Why chameleon tongues work in the cold (w/ Video) Explore further When fully extended, a chameleon’s tongue can reach twice the chameleon’s body length. Image credit: G. A. Boulenger. Wikimedia Commons. Copyright 2010 PhysOrg.com. All rights reserved. This material may not be published, broadcast, rewritten or redistributed in whole or part without the express written permission of PhysOrg.com. More information: Alexis Debray. “Manipulators inspired by the tongue of the chameleon.” Bioinsp. Biomim. 6 (2011) 026002 (15pp). DOI:10.1088/1748-3182/6/2/026002 With the aim to mimic the mechanisms and performance of the chameleon’s tongue, researcher Alexis Debray of Canon, Inc., in Tokyo, Japan, has developed four ballistic robotic manipulators. Each of the four manipulators excels at copying a certain part of the chameleon’s tongue, and insights from each design could eventually be combined to create a more advanced chameleon tongue that could have manufacturing applications. Debray’s study is published in a recent issue of Bioinspiration & Biomimetics.“As far as I know, this is the first published demonstration of manipulators based on the chameleon tongue,” Debray told PhysOrg.com. “The particular mechanism of the tongue of the chameleon allows for fast accelerations and velocities and also applies no force during most of the motion.”As Debray explains, what we normally think of as the tongue of the chameleon is actually a larger system called the hyolingual apparatus. The tongue is just a small component on the front tip of the hyolingual apparatus. The majority of the hyolingual apparatus consists of the long, thin hyoglossus complex, which is the part that folds up like an accordion inside the chameleon’s mouth. The rapid movement of the chameleon’s hyolingual apparatus involves three phases: projection, catching, and retraction. Each of these three phases is controlled by a different system. The tongue (tip of the hyolingual apparatus) contains the accelerator muscle and collagens that control the projection. When the chameleon is ready to project, it slowly protrudes its tongue out of its mouth. Then, the tongue’s accelerator muscle projects the tongue off a bone inside the chameleon’s mouth. No applied force is needed to keep the tongue – and the rest of the hyolingual apparatus – moving forward. When the tongue reaches its prey, a tongue pad containing a small suction on the tip of the tongue can stick to the prey. Finally, the hyoglossus muscle in the accordion-like hyoglossus complex retracts the tongue at a constant velocity. Although the three phases are controlled by different systems, they occur in a single smooth, continuous motion. This document is subject to copyright. Apart from any fair dealing for the purpose of private study or research, no part may be reproduced without the written permission. The content is provided for information purposes only. Like the chameleon tongue, Debray’s robotic manipulators use different specialized systems for projection, catching, and retraction. To project, all four manipulators use a coilgun in place of the chameleon tongue’s accelerator muscle. Elastomers and/or cotton string is used in place of the chameleon’s hyolingual apparatus. Instead of folding up like an accordion, the elastomers and string are wound around a reel. As for catching, the robotic manipulators use magnets on the tip of the elastomers, which attract magnetic “prey.” For retraction, the manipulators use either an elastomer, a DC motor connected to a reel and string, or a combination of both. One of the manipulators also had wings on the mobile part, which could allow researchers to take advantage of aerodynamic effects.“In the future, movable wings will allow controlling the trajectory after the ejection of the tongue, which is not possible now,” Debray said. “In our experiments, the wings are not movable. However, their aerodynamic effect on the trajectory of the tongue has been demonstrated experimentally. So far, aerodynamic effects have been poorly studied in the field of manipulators.”Using a high-speed camera, Debray could track the manipulators in motion. The results showed that the robotic manipulators could reach a projection velocity of 3.8 meters/second without the need for a continuously applied force, which is similar to the velocity of the chameleon tongue. In addition, the robotic manipulators could reach an acceleration of 919 meters/second2, which exceeds that of the chameleon (374 meters/second2). The manipulators that used a DC motor and string for retraction had the same extension ability as the chameleon tongue, and could also adapt to variations in the targets’ distances, as chameleons can. By incorporating various end effectors onto the robotic manipulators, the devices could have a variety of applications, especially for products passing on a factory line. For example, manipulators with sensors could be used to sense data on products. Stamps and catching devices could be used to deposit patterns and manipulate objects, respectively. Using a mechanism based on the chameleon’s ballistic tongue could provide certain advantages compared with other manipulators due to the small size and flexibility. Further, because ballistic manipulators do not apply a continuous force during their forward motion, an accidental collision would be less severe and likely cause less damage compared to a device being pushed forward. As Debray explained, the current manipulators lack reliability, and so they cannot yet be put to practical use.“The work presented in the paper is a first step towards manipulators inspired by the chameleon tongue,” Debray said. “Further development is needed in order to use them in factory lines. However, the ultimate goal of this work is the manufacture of Canon products such as cameras and printers, among others.” (PhysOrg.com) — Although the lungless salamander and some frog species have developed ballistic tongues, the chameleon’s ballistic tongue is the fastest, the longest, and the one that can catch the heaviest prey. A chameleon’s tongue can elongate more than six times its rest length, zipping forward at speeds of 3.5-10.5 meters/second – faster than a human eye can follow. The tongue is called ballistic because, like all ballistic objects, it moves freely without any applied force during its forward motion. Once the chameleon’s accordion-like tongue is ejected, it continues moving forward under its own inertia. Citation: Chameleon’s ballistic tongue inspires robotic manipulators (2011, April 5) retrieved 18 August 2019 from https://phys.org/news/2011-04-chameleon-ballistic-tongue-robotic.html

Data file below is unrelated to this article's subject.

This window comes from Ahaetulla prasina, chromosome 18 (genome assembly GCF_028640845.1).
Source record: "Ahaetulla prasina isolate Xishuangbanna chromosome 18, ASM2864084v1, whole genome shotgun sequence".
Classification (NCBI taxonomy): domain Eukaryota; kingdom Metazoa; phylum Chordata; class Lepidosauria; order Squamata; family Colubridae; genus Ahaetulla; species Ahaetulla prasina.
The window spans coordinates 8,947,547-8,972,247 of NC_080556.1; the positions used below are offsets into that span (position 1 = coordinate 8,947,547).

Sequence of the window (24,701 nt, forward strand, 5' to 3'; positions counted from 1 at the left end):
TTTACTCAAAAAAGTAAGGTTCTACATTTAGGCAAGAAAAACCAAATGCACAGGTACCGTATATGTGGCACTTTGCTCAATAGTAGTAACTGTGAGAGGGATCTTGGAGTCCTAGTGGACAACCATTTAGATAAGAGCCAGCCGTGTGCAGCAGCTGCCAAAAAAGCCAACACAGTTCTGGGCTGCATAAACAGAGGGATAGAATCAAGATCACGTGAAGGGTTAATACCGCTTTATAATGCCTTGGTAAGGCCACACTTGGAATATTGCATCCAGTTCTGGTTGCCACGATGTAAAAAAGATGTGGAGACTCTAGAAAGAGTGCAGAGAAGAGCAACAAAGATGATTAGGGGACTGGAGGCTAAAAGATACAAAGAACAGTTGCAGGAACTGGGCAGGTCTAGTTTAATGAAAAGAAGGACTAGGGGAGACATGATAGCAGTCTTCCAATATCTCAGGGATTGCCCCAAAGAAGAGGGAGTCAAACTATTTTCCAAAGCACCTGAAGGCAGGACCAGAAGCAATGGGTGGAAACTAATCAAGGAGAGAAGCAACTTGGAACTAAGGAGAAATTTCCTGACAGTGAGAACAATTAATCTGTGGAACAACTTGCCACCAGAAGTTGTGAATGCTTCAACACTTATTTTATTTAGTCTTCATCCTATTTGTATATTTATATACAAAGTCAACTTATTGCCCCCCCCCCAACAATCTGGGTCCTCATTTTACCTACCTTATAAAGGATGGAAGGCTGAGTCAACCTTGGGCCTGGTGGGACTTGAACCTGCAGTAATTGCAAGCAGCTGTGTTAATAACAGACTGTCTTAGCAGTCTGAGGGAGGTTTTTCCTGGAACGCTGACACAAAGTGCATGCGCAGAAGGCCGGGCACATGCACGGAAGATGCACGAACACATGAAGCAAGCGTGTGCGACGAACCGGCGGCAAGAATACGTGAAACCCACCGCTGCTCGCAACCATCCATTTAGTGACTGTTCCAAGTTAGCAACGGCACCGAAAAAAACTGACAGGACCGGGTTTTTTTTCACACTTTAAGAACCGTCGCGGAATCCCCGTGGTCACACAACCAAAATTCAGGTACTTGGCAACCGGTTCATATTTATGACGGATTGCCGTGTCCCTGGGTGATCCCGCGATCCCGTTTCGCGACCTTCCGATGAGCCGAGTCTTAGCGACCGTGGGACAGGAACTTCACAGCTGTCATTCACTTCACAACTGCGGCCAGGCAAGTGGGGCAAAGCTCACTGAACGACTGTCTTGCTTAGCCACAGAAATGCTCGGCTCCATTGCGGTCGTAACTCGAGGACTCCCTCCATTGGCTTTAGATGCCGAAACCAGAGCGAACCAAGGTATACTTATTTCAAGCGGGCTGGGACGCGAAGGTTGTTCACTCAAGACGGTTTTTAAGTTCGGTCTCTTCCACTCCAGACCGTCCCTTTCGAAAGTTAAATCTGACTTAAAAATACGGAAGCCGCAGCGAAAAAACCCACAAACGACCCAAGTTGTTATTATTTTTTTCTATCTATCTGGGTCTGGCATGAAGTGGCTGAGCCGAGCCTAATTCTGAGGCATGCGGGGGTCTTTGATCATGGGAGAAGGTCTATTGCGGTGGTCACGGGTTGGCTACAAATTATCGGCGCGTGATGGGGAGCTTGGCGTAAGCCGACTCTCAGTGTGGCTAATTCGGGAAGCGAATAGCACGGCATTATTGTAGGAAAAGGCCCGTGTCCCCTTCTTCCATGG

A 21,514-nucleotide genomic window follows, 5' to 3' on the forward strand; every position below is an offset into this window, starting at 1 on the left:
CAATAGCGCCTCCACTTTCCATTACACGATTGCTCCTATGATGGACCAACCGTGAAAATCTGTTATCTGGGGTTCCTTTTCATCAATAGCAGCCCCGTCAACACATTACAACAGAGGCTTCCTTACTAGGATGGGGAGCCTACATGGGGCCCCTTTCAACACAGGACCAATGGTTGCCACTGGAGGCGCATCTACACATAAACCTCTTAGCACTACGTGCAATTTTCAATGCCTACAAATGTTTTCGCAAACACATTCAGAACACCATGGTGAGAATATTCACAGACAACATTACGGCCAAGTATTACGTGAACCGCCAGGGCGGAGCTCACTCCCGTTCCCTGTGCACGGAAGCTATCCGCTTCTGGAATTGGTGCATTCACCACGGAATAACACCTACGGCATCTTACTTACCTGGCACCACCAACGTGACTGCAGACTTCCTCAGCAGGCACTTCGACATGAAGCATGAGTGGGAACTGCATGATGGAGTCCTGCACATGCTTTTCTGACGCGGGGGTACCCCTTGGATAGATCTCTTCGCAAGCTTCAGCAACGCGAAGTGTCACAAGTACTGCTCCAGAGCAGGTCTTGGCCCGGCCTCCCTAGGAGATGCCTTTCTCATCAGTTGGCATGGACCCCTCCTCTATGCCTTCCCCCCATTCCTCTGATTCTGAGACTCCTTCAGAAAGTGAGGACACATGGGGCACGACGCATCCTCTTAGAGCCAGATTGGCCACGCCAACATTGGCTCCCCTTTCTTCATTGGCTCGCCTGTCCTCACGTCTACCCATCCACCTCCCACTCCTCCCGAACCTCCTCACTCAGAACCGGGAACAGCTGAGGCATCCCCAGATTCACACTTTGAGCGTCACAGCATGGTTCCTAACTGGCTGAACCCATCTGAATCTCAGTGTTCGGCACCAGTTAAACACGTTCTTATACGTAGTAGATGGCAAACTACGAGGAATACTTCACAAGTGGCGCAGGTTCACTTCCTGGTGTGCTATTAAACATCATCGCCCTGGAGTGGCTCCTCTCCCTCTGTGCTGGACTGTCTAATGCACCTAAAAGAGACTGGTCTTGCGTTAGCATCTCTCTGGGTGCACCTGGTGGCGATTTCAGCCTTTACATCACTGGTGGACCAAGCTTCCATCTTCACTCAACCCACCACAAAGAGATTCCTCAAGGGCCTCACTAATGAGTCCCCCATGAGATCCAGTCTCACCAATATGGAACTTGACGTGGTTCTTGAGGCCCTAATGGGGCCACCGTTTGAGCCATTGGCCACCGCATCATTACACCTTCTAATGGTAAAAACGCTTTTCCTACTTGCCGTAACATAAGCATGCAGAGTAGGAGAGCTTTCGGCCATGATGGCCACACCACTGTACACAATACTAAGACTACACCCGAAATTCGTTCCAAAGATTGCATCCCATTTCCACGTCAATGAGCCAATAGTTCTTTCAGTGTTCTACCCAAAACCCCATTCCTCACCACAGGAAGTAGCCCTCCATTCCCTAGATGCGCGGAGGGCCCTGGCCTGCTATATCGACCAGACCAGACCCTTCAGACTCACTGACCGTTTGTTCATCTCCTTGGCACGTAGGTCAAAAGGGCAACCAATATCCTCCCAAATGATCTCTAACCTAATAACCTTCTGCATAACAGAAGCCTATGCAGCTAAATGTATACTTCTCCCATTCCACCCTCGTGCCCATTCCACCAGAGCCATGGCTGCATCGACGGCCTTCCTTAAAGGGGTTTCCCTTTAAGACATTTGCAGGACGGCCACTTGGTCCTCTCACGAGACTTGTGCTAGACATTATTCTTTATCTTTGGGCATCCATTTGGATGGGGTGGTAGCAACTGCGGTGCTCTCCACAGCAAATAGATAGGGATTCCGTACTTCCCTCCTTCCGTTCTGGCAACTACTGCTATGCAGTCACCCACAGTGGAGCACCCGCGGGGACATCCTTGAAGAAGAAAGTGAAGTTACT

© 2010 PhysOrg.com (PhysOrg.com) — Just when it began to appear that scientists had found a viable way around the problem of the blurring that occurs when using masks to create smaller and smaller silicon wafers for computer chips, a previous study on beam splitting optics showed that the new approach would not work, at least as it has thus far been proposed. A group of researchers explain why in a paper in New Journal of Physics. Quantum electronics: Two photons and chips Currently, the silicon wafers that make up computer chips are made by the process of lithography, whereby optics are used to create an image on a piece of wafer. To create the channels that make up the transistors, masks are used to prevent some of the photons directed towards a wafer from arriving. When the wafer is then immersed in special chemicals, the parts that were struck react differently than those that weren’t, creating the channels. The problem is in the clarity of the image produced on the other side due to the use of optic lenses to focus the photons, as some degree of blurring will always occur due to the nature of lenses. As researchers try to make smaller transistors, the blurring eventually becomes a roadblock, which is why some are looking for alternatives.One such approach is to take advantage of the unique properties of entangled photons; those wily quantum particles that for some inexplicable reason, tend to mimic the behavior of one another, without any apparent means of communication, and at a rate faster than the speed of light. Because they are correlated, the thinking went, they’d always arrive at the same place at the same time (in this case a sensor) creating a near perfect image; so if say a mask were made, in this case a simple one with just two slits in it; it would make sense that the pair of entangled photons would interfere with one another as they tend to do, as they pass through the slit, then arrive together on the other side at exactly the same place and time, which is just what you’d need if you wanted to impact the material on the other side to create your wafer the way you intended. Unfortunately, things haven’t worked out quite that way, because as it turns out, while you can expect a pair of entangled photons to do their thing simultaneously, you can’t rely on them to arrive at the same target, or again in this case, the same sensor, while they are doing so; which of course is a big problem if you’re trying to make a wafer where the photons have to hit their target not only at exactly the same time, but in exactly the right place or you’ve got nothing to show for your efforts.Even so, researchers hoped that enough photons would arrive in the same place at the same time by chance to allow for the process to work; but this meant adding in an exposure time (waiting for enough of the photons to arrive at the same place) which as it turned out rose too rapidly as the feature size requirements went up, making the process unfeasible.While it appears the original idea for using entangled photons for the development of quantum lithography won’t work, researchers aren’t giving up hope just yet; the stakes are too high. The hope now is that some other new imaginative way can be thought of to get around the problems encountered, allowing for the creation of almost unimaginably small chips. Citation: Apparent roadblock in the development of quantum lithography (2011, May 20) retrieved 18 August 2019 from https://phys.org/news/2011-05-apparent-roadblock-quantum-lithography.html More information: On the efficiency of quantum lithography, Christian Kothe et al 2011 New J. Phys. 13 043028 doi:10.1088/1367-2630/13/4/043028AbstractQuantum lithography promises, in principle, unlimited feature resolution, independent of wavelength. However, in the literature, at least two different theoretical descriptions of quantum lithography exist. They differ in the extent to which they predict that the photons retain spatial correlation from generation to absorption, and although both predict the same feature size, they vastly differ in predicting how efficiently a quantum lithographic pattern can be exposed. Until recently, essentially all quantum lithography experiments have been performed in such a way that it is difficult to distinguish between the two theoretical explanations. However, last year an experiment was performed that gives different outcomes for the two theories. We comment on the experiment and show that the model that fits the data unfortunately indicates that the trade-off between resolution and efficiency in quantum lithography is very unfavourable. Explore further When sending two photons through a double slit they will produce an interference pattern on a detection line after the slits. Denoting the arrival position of the photons with s and t one can plot the detection probability where lighter colour indicates higher probability. If the photons are constrained to arrive at the same place the left figure applies; if they propagate independently the right figure applies. Image credit: New J. Phys. 13 043028 doi:10.1088/1367-2630/13/4/043028 This document is subject to copyright. Apart from any fair dealing for the purpose of private study or research, no part may be reproduced without the written permission. The content is provided for information purposes only.